Getting President Jacob Zuma to go seems to require more patience than some South Africans can muster right now.
Ramaphosa has assured the nation that the constructive process he's embarked on will offer the greatest opportunity to resolve President Zuma's position without creating division.
The ANC's party leader, Cyril Ramaphosa, said in a statement that the formal national executive committee (NEC) meeting has been set for 17 and 18 February.
Nothing is straightforward. And definitely not in an ANC that President Jacob Zuma has had at his beck and call, throughout the Nkandla debacle, the damaging March 2017 midnight cabinet reshuffle that changed the finance portfolio leadership, the #GuptaLeaks revelations about state capture, waning election fortunes and various court challenges, to how his administration does its governance job.
He has faced increasing pressure to quit since December, when Ramaphosa replaced him as leader of the ruling African National Congress (ANC).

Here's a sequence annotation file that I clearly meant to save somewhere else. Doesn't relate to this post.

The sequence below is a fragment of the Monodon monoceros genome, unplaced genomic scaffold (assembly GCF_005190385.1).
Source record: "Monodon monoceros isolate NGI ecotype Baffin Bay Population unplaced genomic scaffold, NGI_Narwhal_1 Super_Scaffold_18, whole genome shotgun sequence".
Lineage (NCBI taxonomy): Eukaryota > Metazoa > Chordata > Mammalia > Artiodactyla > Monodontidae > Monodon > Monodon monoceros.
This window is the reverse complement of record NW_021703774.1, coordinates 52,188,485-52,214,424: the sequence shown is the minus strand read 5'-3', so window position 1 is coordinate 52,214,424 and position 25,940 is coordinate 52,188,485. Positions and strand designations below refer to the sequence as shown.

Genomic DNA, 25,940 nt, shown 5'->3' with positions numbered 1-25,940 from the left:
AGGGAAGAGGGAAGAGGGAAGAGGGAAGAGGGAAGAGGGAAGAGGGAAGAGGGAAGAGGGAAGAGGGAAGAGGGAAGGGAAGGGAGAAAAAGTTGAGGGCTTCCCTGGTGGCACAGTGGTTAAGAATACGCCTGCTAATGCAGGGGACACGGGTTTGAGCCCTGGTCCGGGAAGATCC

Addressing investors at the Mining Indaba in Cape Town on Tuesday‚ just hours before Ramaphosa announced the postponement of the NEC meeting that would have decided Zuma's fate‚ Mashatile said Zuma would have been recalled from office if he did not step down.
All that's required would be a good dollop of political will and nerves of steel in what is set to be a terse meeting of the ANC NEC, where factions in favour and against Zuma remain finely balanced, if fluid, in the changing political winds. Many former supporters who have turned against Zuma have anxious that he is digging in or at least trying to make a deal, possibly including immunity from prosecution, in exchange for his resignation.
Zuma has been embroiled in scandals for years, paying back some state money following multi-million-dollar upgrades to his private home, being criticized for his association with the Gupta business family accused of looting state enterprises and influencing Cabinet ministers for their own benefit, and now facing the possible reinstatement of corruption charges tied to an arms deal two decades ago.
The ANC said Ramaphosa will still address the #Mandela100 rally on Sunday. "So clearly, the argument is simply aimed at getting rid of President Zuma", says Dr Groenewald.
The best guess here is that Zuma, who is facing multiple corruption charges, may be looking for some sort of legal guarantees - although an amnesty is not an option in South Africa.
Both Zuma and the Guptas deny the allegations.